The Kingdom of Baron has been building up its military forces and expanding its territory. Cecil, a Dark Knight and commander-in-chief of Baron’s airship fleet, the Red Wings, returns from a raid on the peaceful city of Mysidia, and starts questioning the morality of such reckless destruction. Sensing his doubts, the king demotes him and sends him out on a mission to prove his loyalty, alongside the captain of Baron’s Dragoons, Cain/Kain, who is also Cecil’s best friend. However, the mission simply proves the king’s villainy, and Cecil, with the help of the various people he meets on his travels, decides to make a stand and hinder Baron’s growing imperialism, especially as he discovers that there is more at stake that just territorial squabbles. The king is actually a pawn in the hands of his mysterious general, Golbez(e), who seeks the power of the elemental crystals which uphold the balance of the world for some blatantly nefarious purpose.
As you can see, the elemental crystals are back again, but there are very few recycled elements from the original FF besides that. The story gains in structure, and takes some very welcome darker twists and turns. We are treated to a hero who has allegiance issues and conscience crises, and actually starts out on the wrong side of the good-evil divide. What’s more, his is not the only, nor the most serious case of such boundary-hopping. In fact, Cecil is all but upstaged by Cain/Kain (just look at the game’s original logo), who has since become a fan-favourite.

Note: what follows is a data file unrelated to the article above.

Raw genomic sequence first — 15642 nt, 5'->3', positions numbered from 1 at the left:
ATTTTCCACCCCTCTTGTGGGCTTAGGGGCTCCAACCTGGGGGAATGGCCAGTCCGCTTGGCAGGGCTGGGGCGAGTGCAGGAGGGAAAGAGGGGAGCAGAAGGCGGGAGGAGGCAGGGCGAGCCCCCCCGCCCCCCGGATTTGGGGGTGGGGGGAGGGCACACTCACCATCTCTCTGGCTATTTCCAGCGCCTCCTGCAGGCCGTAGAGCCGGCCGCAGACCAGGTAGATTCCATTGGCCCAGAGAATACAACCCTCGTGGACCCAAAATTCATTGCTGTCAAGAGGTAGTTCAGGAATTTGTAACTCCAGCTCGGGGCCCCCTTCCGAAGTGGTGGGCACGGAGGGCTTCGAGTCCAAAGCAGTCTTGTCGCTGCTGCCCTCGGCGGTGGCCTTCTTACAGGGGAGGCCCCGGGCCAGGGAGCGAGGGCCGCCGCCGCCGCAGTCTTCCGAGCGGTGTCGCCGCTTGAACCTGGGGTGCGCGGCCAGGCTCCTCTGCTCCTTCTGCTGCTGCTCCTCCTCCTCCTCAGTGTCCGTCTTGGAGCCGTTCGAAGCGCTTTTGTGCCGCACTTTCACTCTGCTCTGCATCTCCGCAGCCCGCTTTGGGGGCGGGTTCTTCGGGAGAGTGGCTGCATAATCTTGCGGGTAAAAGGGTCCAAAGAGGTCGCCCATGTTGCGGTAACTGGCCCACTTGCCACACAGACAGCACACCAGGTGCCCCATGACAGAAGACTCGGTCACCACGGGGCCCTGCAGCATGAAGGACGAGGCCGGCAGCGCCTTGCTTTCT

The biggest criticism I have in regards to the storyline is the game’s over-reliance on ‘fake deaths’. No fewer than four different party members find themselves in apparently lethal situations, only to magically reappear safe and sound some time later. One other party member does actually die, but by the end of the game, you might be more surprised that it worked, rather than moved. Another pet peeve of mine relates to two cringeworthy episodes, even by oldschool JRPG standards: the whole visit to T(o)roia and a late-game interlude between Cecil, Edge, Rosa and Rydia which involves the former two being misguidedly ‘manly’.